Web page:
It is, for me, the most peaceful place I could ever hope to find.
The Church of Santa Croce in the city of Florence, Italy is the final resting place of many of the giants of the Renaissance. Among those who lie beneath a variety of ornate marble tombs are Macchiavelli, Galileo, Dante, Rossini, Vasari, Ghiberti and, the Divine One himself, Michelangelo.
I stepped inside the church on my first visit to Italy when I was 14. It was then I first began to understand what it meant to be Italian. Walking in silence and staring up at these tributes to legends, I realized there was more to my history than what I learned living in a working class neighborhood of New York City and what little I had seen on TV or movie screens. We were not simply about thugs in sweats, pizza by the slice and World War II movies depicting us as cowards or traitors.
Through the years, I made an effort to learn about the country where I was conceived, where my roots are, where my mother was born and would die. With the films of Vittorio De Sica and stories told to me by my Grandma Maria, I knew our experience during the war was one of bravery and strife, struggle and grief, unsung heroes dying from hunger or enemy fire on the streets of cities they loved.
And while Hollywood continued to paint us with a gangster’s brush, convincing even many Italians of that fact, I knew it to be a tainted portrait. We had given the world the Renaissance and the great works that period produced. We had explored the realms of science through men of genius, from Da Vinci to Galileo. While Americans to this very day talk about creationism, in Renaissance Italy, intelligent men discussed and dissected the solar system, the number of planets and the path of evolution.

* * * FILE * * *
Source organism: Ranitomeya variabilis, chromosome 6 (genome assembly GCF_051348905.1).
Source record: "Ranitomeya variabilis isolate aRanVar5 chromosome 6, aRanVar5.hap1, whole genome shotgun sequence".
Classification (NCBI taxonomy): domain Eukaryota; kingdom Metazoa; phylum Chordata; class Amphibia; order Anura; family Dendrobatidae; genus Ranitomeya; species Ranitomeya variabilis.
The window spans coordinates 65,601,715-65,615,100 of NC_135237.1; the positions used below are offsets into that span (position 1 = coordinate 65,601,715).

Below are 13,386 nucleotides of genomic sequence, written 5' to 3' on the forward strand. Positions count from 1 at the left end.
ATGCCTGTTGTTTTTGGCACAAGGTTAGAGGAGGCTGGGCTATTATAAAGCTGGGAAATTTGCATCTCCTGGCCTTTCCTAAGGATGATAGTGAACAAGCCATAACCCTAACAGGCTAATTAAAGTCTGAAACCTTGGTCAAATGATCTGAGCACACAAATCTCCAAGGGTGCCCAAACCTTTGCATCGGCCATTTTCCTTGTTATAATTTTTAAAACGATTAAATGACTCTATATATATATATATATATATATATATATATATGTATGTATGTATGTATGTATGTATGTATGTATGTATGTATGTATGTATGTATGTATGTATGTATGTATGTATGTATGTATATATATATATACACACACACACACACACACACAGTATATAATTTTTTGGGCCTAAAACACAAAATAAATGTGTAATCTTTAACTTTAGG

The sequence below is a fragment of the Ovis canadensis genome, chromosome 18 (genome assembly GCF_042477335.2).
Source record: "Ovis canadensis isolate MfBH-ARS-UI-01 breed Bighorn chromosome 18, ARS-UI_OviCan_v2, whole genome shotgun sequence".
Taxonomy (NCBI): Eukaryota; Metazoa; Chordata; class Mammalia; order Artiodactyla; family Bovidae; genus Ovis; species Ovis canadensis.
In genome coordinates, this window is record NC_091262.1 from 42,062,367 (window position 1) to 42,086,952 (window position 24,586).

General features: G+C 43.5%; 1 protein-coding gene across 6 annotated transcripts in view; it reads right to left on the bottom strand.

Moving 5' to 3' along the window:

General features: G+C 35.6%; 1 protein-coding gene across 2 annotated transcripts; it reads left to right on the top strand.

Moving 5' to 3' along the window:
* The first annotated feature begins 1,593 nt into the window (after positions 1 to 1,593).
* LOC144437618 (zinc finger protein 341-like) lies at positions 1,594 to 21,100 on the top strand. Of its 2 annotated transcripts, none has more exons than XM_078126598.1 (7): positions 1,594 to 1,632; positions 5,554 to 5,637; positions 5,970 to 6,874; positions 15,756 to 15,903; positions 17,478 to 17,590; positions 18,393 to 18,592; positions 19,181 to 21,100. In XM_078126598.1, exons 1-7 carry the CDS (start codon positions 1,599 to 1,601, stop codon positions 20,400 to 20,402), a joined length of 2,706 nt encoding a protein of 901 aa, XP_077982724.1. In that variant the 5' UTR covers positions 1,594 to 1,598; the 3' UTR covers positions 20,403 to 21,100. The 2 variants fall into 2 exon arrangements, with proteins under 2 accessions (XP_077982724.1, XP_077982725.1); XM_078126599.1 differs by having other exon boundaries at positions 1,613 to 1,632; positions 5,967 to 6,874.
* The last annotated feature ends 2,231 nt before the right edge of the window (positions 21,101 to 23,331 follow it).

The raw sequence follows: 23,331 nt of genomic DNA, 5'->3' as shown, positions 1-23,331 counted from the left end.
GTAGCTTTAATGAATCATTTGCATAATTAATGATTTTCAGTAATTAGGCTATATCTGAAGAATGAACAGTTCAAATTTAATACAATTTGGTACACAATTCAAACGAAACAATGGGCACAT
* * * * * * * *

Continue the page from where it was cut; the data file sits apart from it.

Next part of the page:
I have stood for hours in front of Michelangelo’s tomb, in awe of the man and the art he left behind. He was in his mid-20s when he completed the David; had never painted until commissioned to do the Sistine Chapel; and threw away finished works others would have labeled masterful but he deemed inferior.
Michelangelo’s work improved with each new sculpture and painting. He never listened to the shouts of the mob, but rather to voices of reason and thought. And he allowed their genius and his own to guide his very hand.
Today, his art speaks for him.
His works hang in many churches, though he himself was hardly religious. He is the point of pride for many a museum, though he often feuded and rebelled against his very patrons. And throughout his life, Michelangelo combated one primary foe: ignorance. He considered it man’s most dangerous enemy, one which could bring an entire country to its knees.
It is a lesson worth heeding, taught to us by the one of the greatest minds of any century.
It is as timeless today as it was on that morning when he first put chisel to a defective piece of marble and produced a work destined to outlive us all.